Hamill’s Beat - We’re all hybrids of one kind or another

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“There were no aborigines in Ireland,” was a pithy saying attributed to the late Douglas Gageby. He was the distinguished editor of The Irish Times from 1963 to 1986.

(The word “aborigines” is here spelled with a small “a,” as it is used to refer to the indigenous people of any country. When spelled with a capital A, it refers to the original people of the Australian continent.)

It was quoted in an excellent opinion piece in The Irish Times over the holidays by the author Paul Murray. He explained Douglas Gageby’s point, which is, “that our ancestors are (all) descendants of invaders, planters and settlers of varying kinds.”

In other words, there is no such thing as a pure Irish race. “We’re all mongrels,” as a friend once put it.

Maybe it’s a point some Protestants and the descendants of settlers are fond of hearing. It gives us some assurance that nobody can rightly claim to be more Irish than we are. But it’s also an important point for all Irish people to remember.

Because we’re all hybrids, nobody has, “the right to write us out of the national story,” as Mr Murray puts it. It follows that no one small group of Irish people has a right to wage war on another small group of Irish people. That should go without saying but given our recent history here in the North maybe it’s a point we need to be reminded of.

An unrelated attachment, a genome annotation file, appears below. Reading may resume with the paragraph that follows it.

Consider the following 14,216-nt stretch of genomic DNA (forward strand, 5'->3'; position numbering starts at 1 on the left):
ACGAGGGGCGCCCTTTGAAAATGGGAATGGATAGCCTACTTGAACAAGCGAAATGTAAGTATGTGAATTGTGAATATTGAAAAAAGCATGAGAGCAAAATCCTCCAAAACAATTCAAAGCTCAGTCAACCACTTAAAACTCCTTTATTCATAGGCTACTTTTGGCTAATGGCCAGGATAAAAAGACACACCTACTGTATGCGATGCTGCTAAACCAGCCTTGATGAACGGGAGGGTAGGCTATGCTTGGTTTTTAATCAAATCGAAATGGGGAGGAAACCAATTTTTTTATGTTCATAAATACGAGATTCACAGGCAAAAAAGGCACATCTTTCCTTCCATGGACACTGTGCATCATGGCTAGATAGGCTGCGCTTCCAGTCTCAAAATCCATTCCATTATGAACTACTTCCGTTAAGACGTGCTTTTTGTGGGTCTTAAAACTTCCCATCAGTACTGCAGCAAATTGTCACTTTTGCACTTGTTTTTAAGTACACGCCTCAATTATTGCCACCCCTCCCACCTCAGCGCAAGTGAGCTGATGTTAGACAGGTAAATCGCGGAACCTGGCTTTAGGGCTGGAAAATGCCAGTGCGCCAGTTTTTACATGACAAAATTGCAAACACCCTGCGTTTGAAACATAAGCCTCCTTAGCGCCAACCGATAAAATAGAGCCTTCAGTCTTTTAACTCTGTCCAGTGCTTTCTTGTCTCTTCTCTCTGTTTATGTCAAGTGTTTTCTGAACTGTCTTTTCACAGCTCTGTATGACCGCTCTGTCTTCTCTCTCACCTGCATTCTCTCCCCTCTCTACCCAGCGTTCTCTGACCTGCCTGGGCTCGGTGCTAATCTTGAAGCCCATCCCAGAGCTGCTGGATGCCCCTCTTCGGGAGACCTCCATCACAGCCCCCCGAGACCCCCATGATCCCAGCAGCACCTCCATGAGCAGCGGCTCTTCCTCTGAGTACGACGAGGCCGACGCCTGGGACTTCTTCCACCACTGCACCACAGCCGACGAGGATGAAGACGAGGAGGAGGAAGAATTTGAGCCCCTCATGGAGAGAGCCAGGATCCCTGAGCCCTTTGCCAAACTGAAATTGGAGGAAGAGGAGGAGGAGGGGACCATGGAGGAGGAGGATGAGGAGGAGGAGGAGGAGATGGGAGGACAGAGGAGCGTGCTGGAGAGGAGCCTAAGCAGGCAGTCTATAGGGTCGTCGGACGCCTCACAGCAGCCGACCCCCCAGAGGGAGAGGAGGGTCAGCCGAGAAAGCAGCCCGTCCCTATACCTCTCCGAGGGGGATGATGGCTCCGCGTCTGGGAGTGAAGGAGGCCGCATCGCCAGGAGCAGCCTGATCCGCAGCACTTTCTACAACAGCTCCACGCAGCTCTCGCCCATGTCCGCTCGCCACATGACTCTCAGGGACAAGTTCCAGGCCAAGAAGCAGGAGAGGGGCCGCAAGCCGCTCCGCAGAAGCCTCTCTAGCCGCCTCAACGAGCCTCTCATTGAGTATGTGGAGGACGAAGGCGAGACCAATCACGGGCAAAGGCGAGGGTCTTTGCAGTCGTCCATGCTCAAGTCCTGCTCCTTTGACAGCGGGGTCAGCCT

Past wrongs don’t justify present wrongs. Later in this column I make the point that Ireland wasn’t partitioned because of a democratic vote but because of the threat that “Ulster would fight and Ulster would be right.” The concept of the ballot box in one hand and a rifle in the other wasn’t a republican invention. Fortunately for us, the genius of the Good Friday Agreement is that it has given us a road map to get out of past difficulties.

Now that most of us in Derry are looking forward to a peaceful 2013 with many cultural events happening, it’s a good time to

remind ourselves that, “There were no aborigines in Ireland.”

Incidentally, holidays can be bleak times for newspaper columnists.

Usually there’s not much happening. Ok, we’re a week

into January now but the after effects linger on.

For at least ten days the papers were filled with reviews of last year and quizzes. Mr Murray’s article was a worthwhile exception.